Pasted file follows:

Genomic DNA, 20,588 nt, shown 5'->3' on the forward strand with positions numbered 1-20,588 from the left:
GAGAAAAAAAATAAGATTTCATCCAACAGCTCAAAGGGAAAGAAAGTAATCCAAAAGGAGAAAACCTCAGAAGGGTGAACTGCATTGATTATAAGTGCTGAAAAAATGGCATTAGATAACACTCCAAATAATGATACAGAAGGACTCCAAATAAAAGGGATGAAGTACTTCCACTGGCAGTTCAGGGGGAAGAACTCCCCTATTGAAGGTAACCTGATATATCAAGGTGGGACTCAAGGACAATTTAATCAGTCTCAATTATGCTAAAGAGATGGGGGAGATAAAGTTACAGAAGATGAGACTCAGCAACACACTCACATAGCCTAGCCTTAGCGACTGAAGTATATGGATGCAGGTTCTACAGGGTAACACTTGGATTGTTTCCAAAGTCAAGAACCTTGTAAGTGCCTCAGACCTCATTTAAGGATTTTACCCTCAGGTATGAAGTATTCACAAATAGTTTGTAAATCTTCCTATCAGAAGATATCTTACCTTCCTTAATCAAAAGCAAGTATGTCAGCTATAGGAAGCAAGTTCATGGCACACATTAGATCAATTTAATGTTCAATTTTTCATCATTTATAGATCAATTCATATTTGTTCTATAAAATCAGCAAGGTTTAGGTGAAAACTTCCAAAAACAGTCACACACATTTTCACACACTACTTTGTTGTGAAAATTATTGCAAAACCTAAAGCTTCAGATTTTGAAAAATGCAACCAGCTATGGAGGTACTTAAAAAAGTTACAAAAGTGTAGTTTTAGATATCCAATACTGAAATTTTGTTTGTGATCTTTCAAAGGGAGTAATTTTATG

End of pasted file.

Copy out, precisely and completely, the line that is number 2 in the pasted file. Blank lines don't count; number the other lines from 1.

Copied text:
GAGAAAAAAAATAAGATTTCATCCAACAGCTCAAAGGGAAAGAAAGTAATCCAAAAGGAGAAAACCTCAGAAGGGTGAACTGCATTGATTATAAGTGCTGAAAAAATGGCATTAGATAACACTCCAAATAATGATACAGAAGGACTCCAAATAAAAGGGATGAAGTACTTCCACTGGCAGTTCAGGGGGAAGAACTCCCCTATTGAAGGTAACCTGATATATCAAGGTGGGACTCAAGGACAATTTAATCAGTCTCAATTATGCTAAAGAGATGGGGGAGATAAAGTTACAGAAGATGAGACTCAGCAACACACTCACATAGCCTAGCCTTAGCGACTGAAGTATATGGATGCAGGTTCTACAGGGTAACACTTGGATTGTTTCCAAAGTCAAGAACCTTGTAAGTGCCTCAGACCTCATTTAAGGATTTTACCCTCAGGTATGAAGTATTCACAAATAGTTTGTAAATCTTCCTATCAGAAGATATCTTACCTTCCTTAATCAAAAGCAAGTATGTCAGCTATAGGAAGCAAGTTCATGGCACACATTAGATCAATTTAATGTTCAATTTTTCATCATTTATAGATCAATTCATATTTGTTCTATAAAATCAGCAAGGTTTAGGTGAAAACTTCCAAAAACAGTCACACACATTTTCACACACTACTTTGTTGTGAAAATTATTGCAAAACCTAAAGCTTCAGATTTTGAAAAATGCAACCAGCTATGGAGGTACTTAAAAAAGTTACAAAAGTGTAGTTTTAGATATCCAATACTGAAATTTTGTTTGTGATCTTTCAAAGGGAGTAATTTTATG